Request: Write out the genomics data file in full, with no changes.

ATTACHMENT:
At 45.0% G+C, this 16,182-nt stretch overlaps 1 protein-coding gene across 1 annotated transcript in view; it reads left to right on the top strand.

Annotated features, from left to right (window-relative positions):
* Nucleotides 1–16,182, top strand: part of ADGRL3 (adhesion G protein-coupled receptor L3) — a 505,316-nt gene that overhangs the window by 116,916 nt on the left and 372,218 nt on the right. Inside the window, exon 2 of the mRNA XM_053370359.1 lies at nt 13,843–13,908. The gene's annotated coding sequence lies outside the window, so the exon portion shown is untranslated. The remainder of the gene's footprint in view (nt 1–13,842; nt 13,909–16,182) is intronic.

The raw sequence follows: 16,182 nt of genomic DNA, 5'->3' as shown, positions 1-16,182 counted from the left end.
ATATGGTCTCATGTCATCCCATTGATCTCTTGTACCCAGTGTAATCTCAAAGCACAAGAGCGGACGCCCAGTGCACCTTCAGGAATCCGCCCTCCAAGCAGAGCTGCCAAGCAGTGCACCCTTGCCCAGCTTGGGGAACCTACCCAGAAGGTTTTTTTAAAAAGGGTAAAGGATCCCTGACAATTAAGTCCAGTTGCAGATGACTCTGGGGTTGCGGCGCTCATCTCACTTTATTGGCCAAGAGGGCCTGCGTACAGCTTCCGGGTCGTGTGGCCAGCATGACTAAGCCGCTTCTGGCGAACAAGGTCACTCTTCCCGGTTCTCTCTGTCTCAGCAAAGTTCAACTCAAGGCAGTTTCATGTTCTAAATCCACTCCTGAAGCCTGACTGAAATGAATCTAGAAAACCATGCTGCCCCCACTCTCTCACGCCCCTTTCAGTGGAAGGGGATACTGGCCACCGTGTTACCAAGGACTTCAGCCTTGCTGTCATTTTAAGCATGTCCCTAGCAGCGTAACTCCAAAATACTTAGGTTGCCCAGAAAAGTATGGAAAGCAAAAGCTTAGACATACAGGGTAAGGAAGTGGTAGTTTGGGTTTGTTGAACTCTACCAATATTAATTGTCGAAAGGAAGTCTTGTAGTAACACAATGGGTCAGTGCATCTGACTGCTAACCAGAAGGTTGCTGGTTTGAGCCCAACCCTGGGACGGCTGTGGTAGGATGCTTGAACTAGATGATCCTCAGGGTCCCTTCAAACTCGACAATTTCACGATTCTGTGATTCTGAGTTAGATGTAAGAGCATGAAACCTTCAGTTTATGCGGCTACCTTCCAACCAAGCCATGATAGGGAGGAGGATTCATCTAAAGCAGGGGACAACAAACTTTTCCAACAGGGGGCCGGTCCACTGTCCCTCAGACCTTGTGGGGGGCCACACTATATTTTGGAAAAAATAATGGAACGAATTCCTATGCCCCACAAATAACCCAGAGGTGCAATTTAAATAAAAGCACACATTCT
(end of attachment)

At 45.0% G+C, this 16,182-nt stretch overlaps 1 protein-coding gene across 1 annotated transcript in view; it reads left to right on the top strand.

Annotated features, from left to right (window-relative positions):
* Nucleotides 1–16,182, top strand: part of ADGRL3 (adhesion G protein-coupled receptor L3) — a 505,316-nt gene that overhangs the window by 116,916 nt on the left and 372,218 nt on the right. Inside the window, exon 2 of the mRNA XM_053370359.1 lies at nt 13,843–13,908. The gene's annotated coding sequence lies outside the window, so the exon portion shown is untranslated. The remainder of the gene's footprint in view (nt 1–13,842; nt 13,909–16,182) is intronic.

The raw sequence follows: 16,182 nt of genomic DNA, 5'->3' as shown, positions 1-16,182 counted from the left end.
ATATGGTCTCATGTCATCCCATTGATCTCTTGTACCCAGTGTAATCTCAAAGCACAAGAGCGGACGCCCAGTGCACCTTCAGGAATCCGCCCTCCAAGCAGAGCTGCCAAGCAGTGCACCCTTGCCCAGCTTGGGGAACCTACCCAGAAGGTTTTTTTAAAAAGGGTAAAGGATCCCTGACAATTAAGTCCAGTTGCAGATGACTCTGGGGTTGCGGCGCTCATCTCACTTTATTGGCCAAGAGGGCCTGCGTACAGCTTCCGGGTCGTGTGGCCAGCATGACTAAGCCGCTTCTGGCGAACAAGGTCACTCTTCCCGGTTCTCTCTGTCTCAGCAAAGTTCAACTCAAGGCAGTTTCATGTTCTAAATCCACTCCTGAAGCCTGACTGAAATGAATCTAGAAAACCATGCTGCCCCCACTCTCTCACGCCCCTTTCAGTGGAAGGGGATACTGGCCACCGTGTTACCAAGGACTTCAGCCTTGCTGTCATTTTAAGCATGTCCCTAGCAGCGTAACTCCAAAATACTTAGGTTGCCCAGAAAAGTATGGAAAGCAAAAGCTTAGACATACAGGGTAAGGAAGTGGTAGTTTGGGTTTGTTGAACTCTACCAATATTAATTGTCGAAAGGAAGTCTTGTAGTAACACAATGGGTCAGTGCATCTGACTGCTAACCAGAAGGTTGCTGGTTTGAGCCCAACCCTGGGACGGCTGTGGTAGGATGCTTGAACTAGATGATCCTCAGGGTCCCTTCAAACTCGACAATTTCACGATTCTGTGATTCTGAGTTAGATGTAAGAGCATGAAACCTTCAGTTTATGCGGCTACCTTCCAACCAAGCCATGATAGGGAGGAGGATTCATCTAAAGCAGGGGACAACAAACTTTTCCAACAGGGGGCCGGTCCACTGTCCCTCAGACCTTGTGGGGGGCCACACTATATTTTGGAAAAAATAATGGAACGAATTCCTATGCCCCACAAATAACCCAGAGGTGCAATTTAAATAAAAGCACACATTCT